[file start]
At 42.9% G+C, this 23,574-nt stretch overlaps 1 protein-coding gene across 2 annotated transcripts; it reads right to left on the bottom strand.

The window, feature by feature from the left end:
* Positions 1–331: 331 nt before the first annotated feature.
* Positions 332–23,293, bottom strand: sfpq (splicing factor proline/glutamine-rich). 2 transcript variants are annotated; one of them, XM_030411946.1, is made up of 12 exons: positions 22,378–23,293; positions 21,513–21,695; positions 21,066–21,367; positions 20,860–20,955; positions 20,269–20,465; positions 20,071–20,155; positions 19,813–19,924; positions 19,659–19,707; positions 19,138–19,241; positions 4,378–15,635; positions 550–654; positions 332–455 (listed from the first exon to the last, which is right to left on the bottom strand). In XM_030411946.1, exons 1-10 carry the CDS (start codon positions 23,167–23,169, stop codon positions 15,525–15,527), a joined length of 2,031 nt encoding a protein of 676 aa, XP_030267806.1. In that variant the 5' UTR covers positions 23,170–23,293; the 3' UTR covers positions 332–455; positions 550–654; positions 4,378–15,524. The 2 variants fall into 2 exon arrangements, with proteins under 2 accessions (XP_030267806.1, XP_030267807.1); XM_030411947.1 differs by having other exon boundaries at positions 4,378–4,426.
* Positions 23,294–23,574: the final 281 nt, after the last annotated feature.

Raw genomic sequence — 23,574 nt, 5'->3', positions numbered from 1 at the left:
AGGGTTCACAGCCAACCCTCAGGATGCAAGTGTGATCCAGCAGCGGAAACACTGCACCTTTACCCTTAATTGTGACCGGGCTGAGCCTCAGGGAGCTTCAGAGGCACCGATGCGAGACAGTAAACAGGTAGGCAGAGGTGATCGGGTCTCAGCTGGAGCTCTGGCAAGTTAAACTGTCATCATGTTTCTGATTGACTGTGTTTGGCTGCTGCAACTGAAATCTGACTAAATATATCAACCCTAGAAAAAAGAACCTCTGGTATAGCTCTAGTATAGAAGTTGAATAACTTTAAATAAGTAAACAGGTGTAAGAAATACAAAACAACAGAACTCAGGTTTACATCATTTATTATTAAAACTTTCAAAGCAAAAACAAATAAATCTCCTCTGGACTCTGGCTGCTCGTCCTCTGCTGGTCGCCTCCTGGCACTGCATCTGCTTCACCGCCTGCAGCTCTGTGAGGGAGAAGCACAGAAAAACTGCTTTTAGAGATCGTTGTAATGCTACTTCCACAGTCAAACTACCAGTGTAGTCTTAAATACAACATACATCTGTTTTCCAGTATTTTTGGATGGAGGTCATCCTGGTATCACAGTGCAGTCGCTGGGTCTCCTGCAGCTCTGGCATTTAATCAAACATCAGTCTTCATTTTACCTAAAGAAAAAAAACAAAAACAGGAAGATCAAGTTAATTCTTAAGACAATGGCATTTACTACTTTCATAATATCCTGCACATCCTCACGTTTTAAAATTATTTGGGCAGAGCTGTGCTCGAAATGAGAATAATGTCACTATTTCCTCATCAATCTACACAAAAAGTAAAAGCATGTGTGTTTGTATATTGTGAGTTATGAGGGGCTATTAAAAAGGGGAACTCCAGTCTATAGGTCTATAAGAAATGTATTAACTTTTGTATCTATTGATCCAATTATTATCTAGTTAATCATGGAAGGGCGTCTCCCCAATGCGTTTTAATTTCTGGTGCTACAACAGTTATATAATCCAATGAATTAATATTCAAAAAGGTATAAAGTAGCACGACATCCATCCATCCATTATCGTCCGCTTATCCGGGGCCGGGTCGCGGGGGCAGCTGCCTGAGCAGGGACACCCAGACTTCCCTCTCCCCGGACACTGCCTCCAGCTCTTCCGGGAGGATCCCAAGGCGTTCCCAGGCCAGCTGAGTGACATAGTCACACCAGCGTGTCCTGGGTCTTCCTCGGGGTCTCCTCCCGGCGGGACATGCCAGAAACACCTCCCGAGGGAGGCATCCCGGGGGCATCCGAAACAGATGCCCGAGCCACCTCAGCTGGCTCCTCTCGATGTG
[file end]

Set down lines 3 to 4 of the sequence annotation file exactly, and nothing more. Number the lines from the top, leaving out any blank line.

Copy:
* Positions 1–331: 331 nt before the first annotated feature.
* Positions 332–23,293, bottom strand: sfpq (splicing factor proline/glutamine-rich). 2 transcript variants are annotated; one of them, XM_030411946.1, is made up of 12 exons: positions 22,378–23,293; positions 21,513–21,695; positions 21,066–21,367; positions 20,860–20,955; positions 20,269–20,465; positions 20,071–20,155; positions 19,813–19,924; positions 19,659–19,707; positions 19,138–19,241; positions 4,378–15,635; positions 550–654; positions 332–455 (listed from the first exon to the last, which is right to left on the bottom strand). In XM_030411946.1, exons 1-10 carry the CDS (start codon positions 23,167–23,169, stop codon positions 15,525–15,527), a joined length of 2,031 nt encoding a protein of 676 aa, XP_030267806.1. In that variant the 5' UTR covers positions 23,170–23,293; the 3' UTR covers positions 332–455; positions 550–654; positions 4,378–15,524. The 2 variants fall into 2 exon arrangements, with proteins under 2 accessions (XP_030267806.1, XP_030267807.1); XM_030411947.1 differs by having other exon boundaries at positions 4,378–4,426.